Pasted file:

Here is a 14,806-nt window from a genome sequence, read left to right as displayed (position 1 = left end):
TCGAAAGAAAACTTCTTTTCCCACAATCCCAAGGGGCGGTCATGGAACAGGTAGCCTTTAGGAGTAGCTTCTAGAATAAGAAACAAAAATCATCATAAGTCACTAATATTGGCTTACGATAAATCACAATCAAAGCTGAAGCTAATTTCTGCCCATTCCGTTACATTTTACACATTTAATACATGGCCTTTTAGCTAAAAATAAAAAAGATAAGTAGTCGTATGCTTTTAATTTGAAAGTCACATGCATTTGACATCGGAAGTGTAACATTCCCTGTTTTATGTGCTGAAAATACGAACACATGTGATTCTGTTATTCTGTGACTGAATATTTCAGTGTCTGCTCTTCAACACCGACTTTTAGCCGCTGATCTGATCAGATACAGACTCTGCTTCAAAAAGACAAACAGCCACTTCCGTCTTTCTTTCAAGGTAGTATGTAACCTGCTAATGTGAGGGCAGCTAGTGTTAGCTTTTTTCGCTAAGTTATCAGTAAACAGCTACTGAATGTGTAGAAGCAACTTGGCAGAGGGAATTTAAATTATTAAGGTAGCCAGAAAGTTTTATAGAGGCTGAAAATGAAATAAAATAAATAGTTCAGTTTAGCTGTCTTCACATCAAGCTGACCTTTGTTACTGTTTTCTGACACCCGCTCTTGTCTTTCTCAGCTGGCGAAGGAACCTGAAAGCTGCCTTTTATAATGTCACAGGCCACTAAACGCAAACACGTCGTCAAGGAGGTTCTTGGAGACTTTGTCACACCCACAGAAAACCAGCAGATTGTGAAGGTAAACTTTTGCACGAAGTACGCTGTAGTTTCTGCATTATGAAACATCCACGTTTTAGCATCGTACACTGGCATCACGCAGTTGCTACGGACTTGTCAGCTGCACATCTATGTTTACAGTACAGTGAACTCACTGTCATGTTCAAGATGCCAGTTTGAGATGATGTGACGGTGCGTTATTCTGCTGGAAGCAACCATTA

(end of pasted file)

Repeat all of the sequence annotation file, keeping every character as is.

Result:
Here is a 14,806-nt window from a genome sequence, read left to right as displayed (position 1 = left end):
TCGAAAGAAAACTTCTTTTCCCACAATCCCAAGGGGCGGTCATGGAACAGGTAGCCTTTAGGAGTAGCTTCTAGAATAAGAAACAAAAATCATCATAAGTCACTAATATTGGCTTACGATAAATCACAATCAAAGCTGAAGCTAATTTCTGCCCATTCCGTTACATTTTACACATTTAATACATGGCCTTTTAGCTAAAAATAAAAAAGATAAGTAGTCGTATGCTTTTAATTTGAAAGTCACATGCATTTGACATCGGAAGTGTAACATTCCCTGTTTTATGTGCTGAAAATACGAACACATGTGATTCTGTTATTCTGTGACTGAATATTTCAGTGTCTGCTCTTCAACACCGACTTTTAGCCGCTGATCTGATCAGATACAGACTCTGCTTCAAAAAGACAAACAGCCACTTCCGTCTTTCTTTCAAGGTAGTATGTAACCTGCTAATGTGAGGGCAGCTAGTGTTAGCTTTTTTCGCTAAGTTATCAGTAAACAGCTACTGAATGTGTAGAAGCAACTTGGCAGAGGGAATTTAAATTATTAAGGTAGCCAGAAAGTTTTATAGAGGCTGAAAATGAAATAAAATAAATAGTTCAGTTTAGCTGTCTTCACATCAAGCTGACCTTTGTTACTGTTTTCTGACACCCGCTCTTGTCTTTCTCAGCTGGCGAAGGAACCTGAAAGCTGCCTTTTATAATGTCACAGGCCACTAAACGCAAACACGTCGTCAAGGAGGTTCTTGGAGACTTTGTCACACCCACAGAAAACCAGCAGATTGTGAAGGTAAACTTTTGCACGAAGTACGCTGTAGTTTCTGCATTATGAAACATCCACGTTTTAGCATCGTACACTGGCATCACGCAGTTGCTACGGACTTGTCAGCTGCACATCTATGTTTACAGTACAGTGAACTCACTGTCATGTTCAAGATGCCAGTTTGAGATGATGTGACGGTGCGTTATTCTGCTGGAAGCAACCATTA